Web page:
Learning Spanish

For the past two years, I’ve been learning Spanish.
I wasn’t really intending to learn Spanish when I started out, I just fell into it.

I’d been umming and ahhing over learning Spanish after returning from a trip to Spain and I had been wondering if technology could in some way make the learning process less painful.

I found out about an app called Duolingo and decided to give it a try.
Once I had done my first lesson it asked me to save my progress to maintain “my streak” and I was hooked.

Within a few months I’d found a tutor online with Italki and I was properly getting into it.

Since then I’ve also been doing a weekly “language exchange” with a chap in Madrid (using an app called HelloTalk).
We talk in Spanish for 30 minutes, then in English for 30 minutes.
It’s good fun, a little more relaxed than my lessons and we get to learn a lot about each other’s cultures.

I’m not yet fluent, I have to plan out what I am about to say in English then translate it into Spanish.
I also still have a tendency to translate what I hear into English before I can understand it and respond.
That obviously slows me right down.
But with time that translation layer will go away and I’ll start to think and communicate directly in Spanish.

I’d often wanted to start learning a foreign language but had been put off by the thought of attending classes.
But now I’ve found that it’s possible to learn a language to a decent level just using the internet.
And without spending much money either.
I pay for my lessons but Duolingo and my language exchanges are free of charge.
I think now that with the amount of free apps and websites available for language learning there’s never been a better time to learn a foreign language.
If you’re thinking of tackling it just download Duolingo and give it a try.
As they (might possibly) say in Spain, qué es lo peor que puede pasar (what’s the worst that can happen).

Blog ported to WordPress

I’ve just finished porting my blog to WordPress.
My blog was originally written in Java before most blogging platforms existed.
This means that the code for it is old, and becoming increasingly difficult to maintain.

I wanted to make a small change recently and very quickly hit dependency hell.
So I decided maybe I should just port it all to WordPress and have one less legacy project to maintain.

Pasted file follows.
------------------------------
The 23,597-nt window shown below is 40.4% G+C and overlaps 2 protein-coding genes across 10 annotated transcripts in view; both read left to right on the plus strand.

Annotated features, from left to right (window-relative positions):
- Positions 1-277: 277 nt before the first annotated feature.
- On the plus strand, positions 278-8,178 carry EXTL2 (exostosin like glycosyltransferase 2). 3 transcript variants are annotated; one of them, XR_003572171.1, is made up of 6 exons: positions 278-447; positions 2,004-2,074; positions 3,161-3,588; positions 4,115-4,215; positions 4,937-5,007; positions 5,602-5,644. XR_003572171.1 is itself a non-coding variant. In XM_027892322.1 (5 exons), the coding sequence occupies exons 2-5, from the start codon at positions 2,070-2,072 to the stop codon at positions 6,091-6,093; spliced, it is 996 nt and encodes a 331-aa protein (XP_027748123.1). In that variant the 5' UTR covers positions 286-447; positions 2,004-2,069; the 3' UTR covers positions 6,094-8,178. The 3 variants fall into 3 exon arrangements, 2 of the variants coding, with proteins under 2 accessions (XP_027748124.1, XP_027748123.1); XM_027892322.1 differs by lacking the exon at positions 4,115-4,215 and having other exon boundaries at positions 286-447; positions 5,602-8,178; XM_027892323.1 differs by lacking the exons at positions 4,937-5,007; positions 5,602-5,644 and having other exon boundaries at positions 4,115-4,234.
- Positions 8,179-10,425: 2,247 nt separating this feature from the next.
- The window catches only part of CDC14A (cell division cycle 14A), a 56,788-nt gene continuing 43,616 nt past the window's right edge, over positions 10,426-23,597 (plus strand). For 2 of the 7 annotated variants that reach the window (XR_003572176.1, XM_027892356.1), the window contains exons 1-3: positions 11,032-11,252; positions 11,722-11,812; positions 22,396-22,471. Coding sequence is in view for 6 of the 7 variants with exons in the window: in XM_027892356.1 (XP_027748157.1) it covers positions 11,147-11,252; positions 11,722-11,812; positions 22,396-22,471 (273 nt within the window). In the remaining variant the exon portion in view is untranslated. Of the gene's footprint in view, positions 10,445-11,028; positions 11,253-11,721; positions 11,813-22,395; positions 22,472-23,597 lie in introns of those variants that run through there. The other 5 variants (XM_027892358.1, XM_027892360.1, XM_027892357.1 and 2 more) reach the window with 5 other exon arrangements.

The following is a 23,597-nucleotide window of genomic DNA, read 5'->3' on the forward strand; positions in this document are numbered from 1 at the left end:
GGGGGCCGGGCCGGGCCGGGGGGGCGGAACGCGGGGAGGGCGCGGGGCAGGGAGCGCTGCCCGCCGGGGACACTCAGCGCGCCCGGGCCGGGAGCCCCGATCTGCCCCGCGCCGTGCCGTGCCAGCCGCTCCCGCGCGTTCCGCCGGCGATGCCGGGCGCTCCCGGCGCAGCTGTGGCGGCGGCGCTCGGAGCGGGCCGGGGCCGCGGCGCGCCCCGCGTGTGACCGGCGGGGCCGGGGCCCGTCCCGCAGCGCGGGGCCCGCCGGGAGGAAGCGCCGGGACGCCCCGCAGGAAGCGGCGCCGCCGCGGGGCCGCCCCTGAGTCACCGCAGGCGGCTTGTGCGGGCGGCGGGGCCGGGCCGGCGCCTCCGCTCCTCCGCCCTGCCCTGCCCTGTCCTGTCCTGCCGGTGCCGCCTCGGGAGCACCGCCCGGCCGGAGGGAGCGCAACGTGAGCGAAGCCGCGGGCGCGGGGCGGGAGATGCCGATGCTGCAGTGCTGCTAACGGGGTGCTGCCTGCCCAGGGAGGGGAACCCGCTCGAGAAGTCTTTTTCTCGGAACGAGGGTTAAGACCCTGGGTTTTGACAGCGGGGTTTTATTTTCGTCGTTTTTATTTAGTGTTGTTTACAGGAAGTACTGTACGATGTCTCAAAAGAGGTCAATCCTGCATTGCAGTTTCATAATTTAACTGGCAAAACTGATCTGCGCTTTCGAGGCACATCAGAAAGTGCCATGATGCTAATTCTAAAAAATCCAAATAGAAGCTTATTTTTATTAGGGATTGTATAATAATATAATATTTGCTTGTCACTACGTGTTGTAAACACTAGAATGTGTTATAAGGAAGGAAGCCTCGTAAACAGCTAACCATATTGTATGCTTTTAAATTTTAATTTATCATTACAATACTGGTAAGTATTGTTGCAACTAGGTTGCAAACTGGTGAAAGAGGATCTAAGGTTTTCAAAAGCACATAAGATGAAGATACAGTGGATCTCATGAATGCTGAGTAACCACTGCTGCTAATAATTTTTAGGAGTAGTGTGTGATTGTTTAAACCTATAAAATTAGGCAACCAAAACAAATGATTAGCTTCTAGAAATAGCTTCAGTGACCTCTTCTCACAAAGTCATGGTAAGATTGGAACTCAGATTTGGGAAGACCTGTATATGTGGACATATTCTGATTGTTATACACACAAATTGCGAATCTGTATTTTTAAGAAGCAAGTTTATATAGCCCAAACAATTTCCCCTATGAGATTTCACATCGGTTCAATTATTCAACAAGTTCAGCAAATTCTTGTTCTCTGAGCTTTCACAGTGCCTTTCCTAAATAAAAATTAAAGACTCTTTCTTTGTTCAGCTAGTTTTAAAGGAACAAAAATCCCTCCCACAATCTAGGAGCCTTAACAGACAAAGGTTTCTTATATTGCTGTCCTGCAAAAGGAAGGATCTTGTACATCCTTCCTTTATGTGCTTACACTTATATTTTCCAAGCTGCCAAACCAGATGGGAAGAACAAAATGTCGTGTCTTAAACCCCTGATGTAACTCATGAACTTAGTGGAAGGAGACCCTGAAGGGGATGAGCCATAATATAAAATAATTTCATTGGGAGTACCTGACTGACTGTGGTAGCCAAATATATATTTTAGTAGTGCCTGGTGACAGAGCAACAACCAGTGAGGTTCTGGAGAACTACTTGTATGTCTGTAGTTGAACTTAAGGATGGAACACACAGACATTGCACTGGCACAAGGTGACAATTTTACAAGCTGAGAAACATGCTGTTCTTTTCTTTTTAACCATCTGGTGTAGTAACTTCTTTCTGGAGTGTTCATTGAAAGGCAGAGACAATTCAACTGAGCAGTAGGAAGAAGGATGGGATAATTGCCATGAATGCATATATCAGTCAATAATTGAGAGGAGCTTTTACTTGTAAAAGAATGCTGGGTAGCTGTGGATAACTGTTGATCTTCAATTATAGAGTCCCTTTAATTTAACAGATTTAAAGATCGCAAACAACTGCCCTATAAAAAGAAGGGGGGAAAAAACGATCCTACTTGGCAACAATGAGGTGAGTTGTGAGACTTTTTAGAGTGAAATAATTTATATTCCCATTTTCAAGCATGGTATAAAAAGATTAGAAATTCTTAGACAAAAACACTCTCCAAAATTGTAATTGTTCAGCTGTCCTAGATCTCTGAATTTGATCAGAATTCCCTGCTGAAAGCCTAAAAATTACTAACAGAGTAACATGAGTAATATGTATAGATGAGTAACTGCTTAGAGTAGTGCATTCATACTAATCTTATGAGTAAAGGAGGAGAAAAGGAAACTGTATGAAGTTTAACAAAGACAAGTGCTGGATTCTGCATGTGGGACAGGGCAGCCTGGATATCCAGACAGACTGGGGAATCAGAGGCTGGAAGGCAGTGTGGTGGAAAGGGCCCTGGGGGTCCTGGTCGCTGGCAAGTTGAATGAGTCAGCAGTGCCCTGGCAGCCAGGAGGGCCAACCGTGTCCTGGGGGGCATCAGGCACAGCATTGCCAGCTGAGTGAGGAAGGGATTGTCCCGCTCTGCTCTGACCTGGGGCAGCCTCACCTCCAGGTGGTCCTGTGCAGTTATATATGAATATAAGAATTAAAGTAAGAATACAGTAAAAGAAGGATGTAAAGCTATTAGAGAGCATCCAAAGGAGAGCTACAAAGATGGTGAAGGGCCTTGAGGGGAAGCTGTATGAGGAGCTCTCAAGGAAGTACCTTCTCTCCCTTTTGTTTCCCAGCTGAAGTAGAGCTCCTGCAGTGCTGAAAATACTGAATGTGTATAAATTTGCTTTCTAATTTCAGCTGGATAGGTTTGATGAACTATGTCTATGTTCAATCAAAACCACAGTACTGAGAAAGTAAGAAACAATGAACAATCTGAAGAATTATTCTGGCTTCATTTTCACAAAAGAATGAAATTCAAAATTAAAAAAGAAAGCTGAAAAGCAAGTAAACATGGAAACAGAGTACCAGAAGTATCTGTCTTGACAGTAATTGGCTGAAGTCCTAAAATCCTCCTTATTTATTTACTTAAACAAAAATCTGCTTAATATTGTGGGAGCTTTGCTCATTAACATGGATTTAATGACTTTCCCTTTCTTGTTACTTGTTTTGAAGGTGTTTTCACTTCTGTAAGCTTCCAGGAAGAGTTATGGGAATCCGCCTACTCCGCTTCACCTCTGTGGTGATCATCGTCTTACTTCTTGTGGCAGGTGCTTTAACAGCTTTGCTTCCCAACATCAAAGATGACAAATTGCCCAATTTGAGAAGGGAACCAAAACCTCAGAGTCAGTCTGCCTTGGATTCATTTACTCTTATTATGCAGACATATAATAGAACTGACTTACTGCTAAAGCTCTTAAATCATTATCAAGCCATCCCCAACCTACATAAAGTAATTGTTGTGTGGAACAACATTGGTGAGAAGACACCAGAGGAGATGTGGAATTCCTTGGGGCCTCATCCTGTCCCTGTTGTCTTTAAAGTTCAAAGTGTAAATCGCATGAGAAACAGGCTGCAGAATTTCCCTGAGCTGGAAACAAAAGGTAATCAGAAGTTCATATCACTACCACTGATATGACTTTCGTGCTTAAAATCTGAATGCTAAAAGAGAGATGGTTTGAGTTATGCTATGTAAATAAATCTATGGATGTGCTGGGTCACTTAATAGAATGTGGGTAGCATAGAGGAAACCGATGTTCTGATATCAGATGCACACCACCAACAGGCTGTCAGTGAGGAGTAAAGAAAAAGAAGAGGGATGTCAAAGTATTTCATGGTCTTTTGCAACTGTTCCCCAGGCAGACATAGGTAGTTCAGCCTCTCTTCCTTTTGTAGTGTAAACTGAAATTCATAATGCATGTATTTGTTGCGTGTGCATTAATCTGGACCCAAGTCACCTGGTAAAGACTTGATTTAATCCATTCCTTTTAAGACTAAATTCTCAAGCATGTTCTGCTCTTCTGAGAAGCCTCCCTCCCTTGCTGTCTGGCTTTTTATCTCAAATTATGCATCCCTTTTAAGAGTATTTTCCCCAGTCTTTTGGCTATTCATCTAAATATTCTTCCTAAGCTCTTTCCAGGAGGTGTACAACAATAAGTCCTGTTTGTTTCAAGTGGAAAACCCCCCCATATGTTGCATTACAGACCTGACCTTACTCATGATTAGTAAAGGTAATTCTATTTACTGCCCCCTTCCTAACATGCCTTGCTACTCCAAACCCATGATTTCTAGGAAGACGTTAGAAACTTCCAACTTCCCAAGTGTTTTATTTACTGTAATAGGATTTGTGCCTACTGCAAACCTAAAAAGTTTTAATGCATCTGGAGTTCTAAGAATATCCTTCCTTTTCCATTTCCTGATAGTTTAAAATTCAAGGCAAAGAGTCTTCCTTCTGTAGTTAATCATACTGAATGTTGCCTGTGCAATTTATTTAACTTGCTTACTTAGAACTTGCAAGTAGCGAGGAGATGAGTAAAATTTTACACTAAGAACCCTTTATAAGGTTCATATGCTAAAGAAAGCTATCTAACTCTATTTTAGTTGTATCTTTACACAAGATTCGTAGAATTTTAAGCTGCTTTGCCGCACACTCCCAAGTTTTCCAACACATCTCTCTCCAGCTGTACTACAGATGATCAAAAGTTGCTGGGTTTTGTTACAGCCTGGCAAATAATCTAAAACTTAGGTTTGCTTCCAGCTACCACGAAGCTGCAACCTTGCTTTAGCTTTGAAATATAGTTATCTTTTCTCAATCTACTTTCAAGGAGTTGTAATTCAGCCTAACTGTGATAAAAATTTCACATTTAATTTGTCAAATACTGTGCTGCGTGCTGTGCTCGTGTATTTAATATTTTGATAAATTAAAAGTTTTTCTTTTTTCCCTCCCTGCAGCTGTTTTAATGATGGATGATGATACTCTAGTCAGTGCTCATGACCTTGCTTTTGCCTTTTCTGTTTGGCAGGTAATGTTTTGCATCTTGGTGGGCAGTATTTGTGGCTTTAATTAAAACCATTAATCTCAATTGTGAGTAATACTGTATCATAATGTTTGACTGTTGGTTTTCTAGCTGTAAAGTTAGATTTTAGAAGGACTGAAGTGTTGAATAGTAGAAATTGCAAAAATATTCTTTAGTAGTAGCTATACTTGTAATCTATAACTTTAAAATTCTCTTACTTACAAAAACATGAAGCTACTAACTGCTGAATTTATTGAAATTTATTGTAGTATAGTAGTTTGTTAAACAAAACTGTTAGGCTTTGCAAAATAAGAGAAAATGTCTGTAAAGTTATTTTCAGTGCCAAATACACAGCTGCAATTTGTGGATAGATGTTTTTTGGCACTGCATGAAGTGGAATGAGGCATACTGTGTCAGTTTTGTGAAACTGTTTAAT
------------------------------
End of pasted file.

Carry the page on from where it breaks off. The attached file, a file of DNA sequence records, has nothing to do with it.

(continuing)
Importing it was simple enough.
I generated a full RSS feed (remember those?) and used one of the provided importing tools.
The tricky part was maintaining permalinks.
Most people don’t seem to bother with this step when migrating blog platforms.
But I think it’s still pretty important.
It’s a permalink after all.

The way my blog generated them was different from the way WordPress does them.
So I ended up writing a script that converted them to WordPress format then tested each URL against the deployed site.
Any that resolved emitted the code for an Apache redirect into a text file.
Any that didn’t I had to fix up by hand.

Finally I was able to paste the redirect codes into my Apache config and send it live.

The only thing I’ve not been able to do yet is grab the old blog comments.
That’s still on my todo list.

How I am getting things done with Trello Workflows

As the resident Trello* fanboy amongst my friends I recently put together an email explaining a couple of ways that I get the most out of Trello.

I call these “Trello Workflows”.

In the interests of “sharing the knowledge” I’m converting that email into a blog post.

* Disclaimer: I get a month of free Trello Gold if you sign up using that link above.

The workflow for day to day stuff

The first of these workflows is for tracking day to day tasks.

Workflow for day to day stuff

The initial idea is explained in part 2 of this post by Ryan Carson.

Before you do anything, take 19 minutes and organize your todos for the day. I wake up at 4:54am every day, grab a coffee and open up my personal Trello Board and prioritize. Limiting this to 19 minutes keeps you focused and ensures you don’t spend all your time prioritizing instead of doing.

Please note that you don’t need to get up at 4:54am to do this.

I discovered this system from Leo Babauta of Zen Habits who has a few things to say about it too.

I’ve reworked this system a little and “made it my own” but the basic ideas are the same.

Changing it to suit you is quite important. I don’t like to have lots of non-critical cards in my Later list so I eventually created a “Rainy Day/Ongoing” list where I could put all of the tasks that are non-essential but that I’d still like to get around to one day.